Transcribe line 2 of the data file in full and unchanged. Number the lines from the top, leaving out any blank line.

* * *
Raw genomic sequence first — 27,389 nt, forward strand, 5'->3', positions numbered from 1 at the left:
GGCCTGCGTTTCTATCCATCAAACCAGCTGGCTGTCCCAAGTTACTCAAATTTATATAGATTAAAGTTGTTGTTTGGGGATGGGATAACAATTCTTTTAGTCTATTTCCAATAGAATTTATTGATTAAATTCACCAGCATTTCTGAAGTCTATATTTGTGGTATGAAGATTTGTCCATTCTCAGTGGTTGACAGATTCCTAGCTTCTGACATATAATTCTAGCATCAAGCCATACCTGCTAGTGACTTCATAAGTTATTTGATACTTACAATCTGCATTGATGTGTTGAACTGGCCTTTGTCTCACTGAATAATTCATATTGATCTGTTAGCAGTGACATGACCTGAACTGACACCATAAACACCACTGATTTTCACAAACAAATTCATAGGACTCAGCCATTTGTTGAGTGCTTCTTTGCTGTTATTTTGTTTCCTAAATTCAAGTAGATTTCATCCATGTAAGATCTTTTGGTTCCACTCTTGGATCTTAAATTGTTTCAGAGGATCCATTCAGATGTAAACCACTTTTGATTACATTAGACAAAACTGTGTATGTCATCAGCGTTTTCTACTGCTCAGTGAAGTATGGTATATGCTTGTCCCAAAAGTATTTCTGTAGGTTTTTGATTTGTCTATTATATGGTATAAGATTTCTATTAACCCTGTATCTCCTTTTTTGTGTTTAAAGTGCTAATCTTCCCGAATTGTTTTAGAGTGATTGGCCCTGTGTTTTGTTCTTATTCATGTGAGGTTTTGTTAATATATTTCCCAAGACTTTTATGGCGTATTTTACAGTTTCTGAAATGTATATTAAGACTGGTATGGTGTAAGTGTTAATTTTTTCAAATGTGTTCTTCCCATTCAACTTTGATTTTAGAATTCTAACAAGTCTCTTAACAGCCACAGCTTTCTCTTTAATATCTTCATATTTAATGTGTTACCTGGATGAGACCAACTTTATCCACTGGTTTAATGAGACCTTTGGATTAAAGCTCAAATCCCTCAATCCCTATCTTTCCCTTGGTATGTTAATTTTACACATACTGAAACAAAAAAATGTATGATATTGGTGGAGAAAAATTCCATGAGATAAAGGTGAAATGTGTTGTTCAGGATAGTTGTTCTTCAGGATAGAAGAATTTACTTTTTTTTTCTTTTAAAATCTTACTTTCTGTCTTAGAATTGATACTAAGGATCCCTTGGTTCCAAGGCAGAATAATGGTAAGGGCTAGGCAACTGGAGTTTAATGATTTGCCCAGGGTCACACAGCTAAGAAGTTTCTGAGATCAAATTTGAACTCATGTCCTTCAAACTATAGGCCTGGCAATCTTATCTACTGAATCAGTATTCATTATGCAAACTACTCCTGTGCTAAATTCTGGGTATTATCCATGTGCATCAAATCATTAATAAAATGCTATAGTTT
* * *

GGCCTGCGTTTCTATCCATCAAACCAGCTGGCTGTCCCAAGTTACTCAAATTTATATAGATTAAAGTTGTTGTTTGGGGATGGGATAACAATTCTTTTAGTCTATTTCCAATAGAATTTATTGATTAAATTCACCAGCATTTCTGAAGTCTATATTTGTGGTATGAAGATTTGTCCATTCTCAGTGGTTGACAGATTCCTAGCTTCTGACATATAATTCTAGCATCAAGCCATACCTGCTAGTGACTTCATAAGTTATTTGATACTTACAATCTGCATTGATGTGTTGAACTGGCCTTTGTCTCACTGAATAATTCATATTGATCTGTTAGCAGTGACATGACCTGAACTGACACCATAAACACCACTGATTTTCACAAACAAATTCATAGGACTCAGCCATTTGTTGAGTGCTTCTTTGCTGTTATTTTGTTTCCTAAATTCAAGTAGATTTCATCCATGTAAGATCTTTTGGTTCCACTCTTGGATCTTAAATTGTTTCAGAGGATCCATTCAGATGTAAACCACTTTTGATTACATTAGACAAAACTGTGTATGTCATCAGCGTTTTCTACTGCTCAGTGAAGTATGGTATATGCTTGTCCCAAAAGTATTTCTGTAGGTTTTTGATTTGTCTATTATATGGTATAAGATTTCTATTAACCCTGTATCTCCTTTTTTGTGTTTAAAGTGCTAATCTTCCCGAATTGTTTTAGAGTGATTGGCCCTGTGTTTTGTTCTTATTCATGTGAGGTTTTGTTAATATATTTCCCAAGACTTTTATGGCGTATTTTACAGTTTCTGAAATGTATATTAAGACTGGTATGGTGTAAGTGTTAATTTTTTCAAATGTGTTCTTCCCATTCAACTTTGATTTTAGAATTCTAACAAGTCTCTTAACAGCCACAGCTTTCTCTTTAATATCTTCATATTTAATGTGTTACCTGGATGAGACCAACTTTATCCACTGGTTTAATGAGACCTTTGGATTAAAGCTCAAATCCCTCAATCCCTATCTTTCCCTTGGTATGTTAATTTTACACATACTGAAACAAAAAAATGTATGATATTGGTGGAGAAAAATTCCATGAGATAAAGGTGAAATGTGTTGTTCAGGATAGTTGTTCTTCAGGATAGAAGAATTTACTTTTTTTTTCTTTTAAAATCTTACTTTCTGTCTTAGAATTGATACTAAGGATCCCTTGGTTCCAAGGCAGAATAATGGTAAGGGCTAGGCAACTGGAGTTTAATGATTTGCCCAGGGTCACACAGCTAAGAAGTTTCTGAGATCAAATTTGAACTCATGTCCTTCAAACTATAGGCCTGGCAATCTTATCTACTGAATCAGTATTCATTATGCAAACTACTCCTGTGCTAAATTCTGGGTATTATCCATGTGCATCAAATCATTAATAAAATGCTATAGTTT